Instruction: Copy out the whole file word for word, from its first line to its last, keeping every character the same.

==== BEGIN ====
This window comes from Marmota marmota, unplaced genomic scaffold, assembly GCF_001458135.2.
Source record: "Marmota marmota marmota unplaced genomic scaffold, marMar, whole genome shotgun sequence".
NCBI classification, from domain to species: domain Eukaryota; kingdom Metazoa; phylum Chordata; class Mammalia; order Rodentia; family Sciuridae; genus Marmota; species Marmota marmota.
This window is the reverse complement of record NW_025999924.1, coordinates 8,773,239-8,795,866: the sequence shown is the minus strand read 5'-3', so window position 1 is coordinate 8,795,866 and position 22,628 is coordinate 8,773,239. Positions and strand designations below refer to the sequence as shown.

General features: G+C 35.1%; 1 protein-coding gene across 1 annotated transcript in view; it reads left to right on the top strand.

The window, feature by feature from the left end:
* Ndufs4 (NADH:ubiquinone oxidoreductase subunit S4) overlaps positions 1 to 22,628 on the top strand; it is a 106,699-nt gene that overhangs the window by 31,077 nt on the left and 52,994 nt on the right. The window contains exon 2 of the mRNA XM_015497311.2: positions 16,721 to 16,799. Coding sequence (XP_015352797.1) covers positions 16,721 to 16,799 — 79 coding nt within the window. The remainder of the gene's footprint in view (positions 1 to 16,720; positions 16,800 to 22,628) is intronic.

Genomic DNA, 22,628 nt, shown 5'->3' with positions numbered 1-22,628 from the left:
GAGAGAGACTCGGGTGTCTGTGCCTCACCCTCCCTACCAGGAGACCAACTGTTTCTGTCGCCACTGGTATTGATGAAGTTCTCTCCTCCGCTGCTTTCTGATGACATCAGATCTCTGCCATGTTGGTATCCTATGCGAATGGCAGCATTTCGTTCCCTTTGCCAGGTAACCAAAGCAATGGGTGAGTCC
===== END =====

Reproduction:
This window comes from Marmota marmota, unplaced genomic scaffold, assembly GCF_001458135.2.
Source record: "Marmota marmota marmota unplaced genomic scaffold, marMar, whole genome shotgun sequence".
NCBI classification, from domain to species: domain Eukaryota; kingdom Metazoa; phylum Chordata; class Mammalia; order Rodentia; family Sciuridae; genus Marmota; species Marmota marmota.
This window is the reverse complement of record NW_025999924.1, coordinates 8,773,239-8,795,866: the sequence shown is the minus strand read 5'-3', so window position 1 is coordinate 8,795,866 and position 22,628 is coordinate 8,773,239. Positions and strand designations below refer to the sequence as shown.

General features: G+C 35.1%; 1 protein-coding gene across 1 annotated transcript in view; it reads left to right on the top strand.

The window, feature by feature from the left end:
* Ndufs4 (NADH:ubiquinone oxidoreductase subunit S4) overlaps positions 1 to 22,628 on the top strand; it is a 106,699-nt gene that overhangs the window by 31,077 nt on the left and 52,994 nt on the right. The window contains exon 2 of the mRNA XM_015497311.2: positions 16,721 to 16,799. Coding sequence (XP_015352797.1) covers positions 16,721 to 16,799 — 79 coding nt within the window. The remainder of the gene's footprint in view (positions 1 to 16,720; positions 16,800 to 22,628) is intronic.

Genomic DNA, 22,628 nt, shown 5'->3' with positions numbered 1-22,628 from the left:
GAGAGAGACTCGGGTGTCTGTGCCTCACCCTCCCTACCAGGAGACCAACTGTTTCTGTCGCCACTGGTATTGATGAAGTTCTCTCCTCCGCTGCTTTCTGATGACATCAGATCTCTGCCATGTTGGTATCCTATGCGAATGGCAGCATTTCGTTCCCTTTGCCAGGTAACCAAAGCAATGGGTGAGTCC